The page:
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The Topic of Alternative Energy.

Posted 02-03-2011 at 11:55 PM by Spectre
Updated 02-05-2011 at 11:09 PM by Spectre
Lately there has been a lot of talk around the topic of renewable and "green" energy sources to power our future needs. Many of the proposed ideas include in some fashion the use of natural wind, ocean currents, or solar energy as effective alternatives. Although these are indeed viable pathways to accomplish cleaner energy for all to use, the technology needed to effectively use them is still years down the road and still in development.

I attended talks from the University of Kentucky's Department of Engineering and Center for Advanced Materials Research given by well noted experts in these vary fields. Most of them paint a picture of effective wind and solar power within the next 50 or so years with the development of long distance power transfer and efficient battery storage. However, this is still 50 years down the road with plenty of guessing time whether it will come in time, if at all.

Another issue at hand however is the United States current use of Nuclear power. This is where the brunt of my conversation lies. The United States makes use of what is known as the Light-Water reactor, a high-pressure vessel which drives the neutron bombardment of fuel to produce high thermal energy which can be leaked off to power steam turbine system and generate electricity. This is all fine and dandy until the fuel becomes too potent within the reactor to safely use anymore. Now I won't go into the gory details over the reaction, however the end result is a very corrosive, very high energy and very dangerous nuclear material that we simply store in containers onsite of reactor facilities.

Here is where the issue lies. This material by law must remain in the designated container on the reactor site. Big deal some may say; however this is completely and totally absurd. The nuclear material WILL eat through the "corrosion resistant alloys" used in the container construction before the half-life reduces the harmful material to acceptable concentrations. This not only poses as a massive safety risk to national safety with both health and environmental risks, but is a total waste of useful near-limitless energy.

What limitless energy use ask? The energy contained within the nuclear material used in light water reactors to power our electrical grid only constitutes about 1% or less of the total energy content of the fuel. If the engine in your car were that efficient, you wouldn't make it to the gas station.

So what alternative exists? What do we do from here? Well the technology and experience exists to build and operate what is known as the Integral Fast Reactor. IFRs are a variant of breeder-reactors used to refine certain grades of nuclear fuel. The difference in the IFR is that it consumes all fissile material placed inside it's vessel regardless of its grade. Up to 98% of the energy contained in the fuel can be converted to thermal energy and used to power electrical systems. So long as fuel placed inside the reactor is fissile, it may be consumed for power. When spent, the fuel may simply be removed and discarded as it has been reduced down to a non-radioactive material. In short, IFRs can take all that fuel which sits dangerously outside our Light Water reactors and convert it into energy which can be used to power the States for, I kid you not, close to an estimated one billion years at our current consumption rates.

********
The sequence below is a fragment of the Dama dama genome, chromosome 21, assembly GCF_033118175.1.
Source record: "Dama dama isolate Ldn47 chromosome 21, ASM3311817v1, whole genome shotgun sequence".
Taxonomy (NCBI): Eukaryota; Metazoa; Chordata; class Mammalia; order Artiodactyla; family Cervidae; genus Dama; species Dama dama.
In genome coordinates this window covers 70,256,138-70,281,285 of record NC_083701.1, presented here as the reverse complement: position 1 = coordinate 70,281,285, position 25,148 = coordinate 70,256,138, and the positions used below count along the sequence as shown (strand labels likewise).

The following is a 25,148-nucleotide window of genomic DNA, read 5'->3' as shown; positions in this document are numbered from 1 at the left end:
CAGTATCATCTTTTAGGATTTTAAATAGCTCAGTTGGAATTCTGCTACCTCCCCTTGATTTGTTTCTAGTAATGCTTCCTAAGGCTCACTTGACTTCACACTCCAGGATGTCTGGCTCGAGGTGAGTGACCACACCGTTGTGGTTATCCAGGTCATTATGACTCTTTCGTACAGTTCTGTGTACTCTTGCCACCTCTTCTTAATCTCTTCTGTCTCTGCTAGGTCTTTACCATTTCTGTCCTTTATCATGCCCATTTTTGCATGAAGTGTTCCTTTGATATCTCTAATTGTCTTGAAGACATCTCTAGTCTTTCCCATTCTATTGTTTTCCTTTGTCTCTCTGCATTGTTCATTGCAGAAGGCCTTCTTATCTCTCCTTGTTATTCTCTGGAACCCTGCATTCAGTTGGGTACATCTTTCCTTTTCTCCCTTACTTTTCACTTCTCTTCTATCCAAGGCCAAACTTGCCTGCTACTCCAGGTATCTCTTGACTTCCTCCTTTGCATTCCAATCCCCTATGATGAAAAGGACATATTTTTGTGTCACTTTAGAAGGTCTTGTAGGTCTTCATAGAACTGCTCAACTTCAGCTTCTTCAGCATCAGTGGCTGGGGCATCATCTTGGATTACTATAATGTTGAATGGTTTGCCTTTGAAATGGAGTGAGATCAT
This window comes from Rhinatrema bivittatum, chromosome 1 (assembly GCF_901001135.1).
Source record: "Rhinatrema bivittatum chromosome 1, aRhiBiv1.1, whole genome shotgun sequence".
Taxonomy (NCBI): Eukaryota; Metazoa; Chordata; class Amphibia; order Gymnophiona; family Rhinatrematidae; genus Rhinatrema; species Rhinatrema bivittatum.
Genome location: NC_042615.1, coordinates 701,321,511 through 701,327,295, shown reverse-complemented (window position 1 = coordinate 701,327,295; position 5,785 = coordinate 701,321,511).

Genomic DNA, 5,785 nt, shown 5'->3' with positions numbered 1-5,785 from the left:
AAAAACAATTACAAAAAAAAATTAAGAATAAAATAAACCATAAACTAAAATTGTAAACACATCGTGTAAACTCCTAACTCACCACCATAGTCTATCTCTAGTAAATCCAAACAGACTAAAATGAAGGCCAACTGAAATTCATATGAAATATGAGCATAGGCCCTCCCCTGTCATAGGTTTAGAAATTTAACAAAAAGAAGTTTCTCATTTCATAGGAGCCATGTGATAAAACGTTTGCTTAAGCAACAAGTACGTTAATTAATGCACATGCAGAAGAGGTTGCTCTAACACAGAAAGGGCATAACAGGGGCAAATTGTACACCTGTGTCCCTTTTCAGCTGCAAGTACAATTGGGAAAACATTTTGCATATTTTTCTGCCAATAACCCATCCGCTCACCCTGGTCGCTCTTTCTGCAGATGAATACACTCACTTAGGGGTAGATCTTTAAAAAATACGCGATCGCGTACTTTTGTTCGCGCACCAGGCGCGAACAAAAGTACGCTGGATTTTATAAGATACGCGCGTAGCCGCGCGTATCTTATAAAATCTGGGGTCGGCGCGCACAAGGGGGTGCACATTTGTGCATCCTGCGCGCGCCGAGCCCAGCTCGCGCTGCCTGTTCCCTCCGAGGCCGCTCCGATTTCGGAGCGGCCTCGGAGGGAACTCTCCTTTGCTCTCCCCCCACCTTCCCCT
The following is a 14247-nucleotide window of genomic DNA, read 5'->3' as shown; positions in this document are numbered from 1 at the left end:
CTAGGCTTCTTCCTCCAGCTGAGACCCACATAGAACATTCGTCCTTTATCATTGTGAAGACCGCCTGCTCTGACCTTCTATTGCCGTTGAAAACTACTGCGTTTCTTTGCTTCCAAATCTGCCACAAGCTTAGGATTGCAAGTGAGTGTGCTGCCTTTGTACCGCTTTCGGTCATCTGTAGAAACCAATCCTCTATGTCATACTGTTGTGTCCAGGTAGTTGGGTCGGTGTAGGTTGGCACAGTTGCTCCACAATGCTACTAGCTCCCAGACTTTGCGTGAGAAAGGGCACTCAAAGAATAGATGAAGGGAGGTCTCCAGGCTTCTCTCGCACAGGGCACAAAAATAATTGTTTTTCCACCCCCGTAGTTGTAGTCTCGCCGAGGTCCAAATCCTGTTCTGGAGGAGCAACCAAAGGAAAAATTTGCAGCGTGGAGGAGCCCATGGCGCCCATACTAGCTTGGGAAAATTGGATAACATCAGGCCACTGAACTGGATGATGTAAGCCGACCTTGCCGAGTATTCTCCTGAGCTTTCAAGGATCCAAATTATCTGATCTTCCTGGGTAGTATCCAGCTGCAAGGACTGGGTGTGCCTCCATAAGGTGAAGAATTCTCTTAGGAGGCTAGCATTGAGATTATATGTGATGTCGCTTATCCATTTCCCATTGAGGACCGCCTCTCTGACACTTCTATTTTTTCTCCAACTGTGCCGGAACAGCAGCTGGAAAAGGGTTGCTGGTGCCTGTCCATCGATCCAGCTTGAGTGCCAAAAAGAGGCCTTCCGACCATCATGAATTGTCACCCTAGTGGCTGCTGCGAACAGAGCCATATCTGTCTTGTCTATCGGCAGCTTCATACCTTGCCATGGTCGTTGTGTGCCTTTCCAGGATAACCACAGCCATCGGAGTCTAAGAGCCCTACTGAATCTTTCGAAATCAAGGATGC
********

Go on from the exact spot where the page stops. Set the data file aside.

So where's the catch? It must be dangerous? Or expensive? No, there is none. IFR's use an ambient pressure vessel that make use of a liquid alkali coolant to transfer the thermal energy to adjacent steam systems. They lack the danger of LWR high pressure vessels which have the potential to burst if the reaction is not properly catalyzed and maintained. Redundancy is built into the coolant system as the liquid coolant can easily handle the reaction taking place within the IFR's vessel and radiate it safely into the ambient surroundings. In short, they are efficient, safe, and have near limitless potential. So where are they?

You tell me. The technology is decades old, it exists in the here and now. The DOE began construction on a facility in the late 90's but closed it due to accusations of contractors skimming off the top of the budget. Only recently has a senate committee been formed to re-analyze the use of these reactors. However since there exists a heavy negative stigma attached to the word "nuclear" implementation is foreseeable as slow. On top of that, if one views Washington's interest in "clean coal" as an acceptable method of "green" energy, the use of IFR seems like a faint dream in the distance. Clean coal is for a lack of a better term, hogwash. There is nothing clean about a process that dumps thousands of tonnes of carbon into the air everyday.

I've made it a point to start spreading knowledge of this technology to the people around me. I feel an ignorance of the subject needs to be suppressed and that there should be a greater knowledge of this alternative. This nuclear alternative. Nuclear energy is not what it was 40-50 years ago. We do not live in a day and age akin to Chernobyl or Three Mile Island. Fearing technology over mistakes made in the past is not an acceptable way to discard future endeavors. You are surrounded by nuclear technology whether you know it or not. I urge you to do your own research, form your own opinions. If you feel the same as me, do the same and spread the word. Make it known to your government officials, thats their job anyway.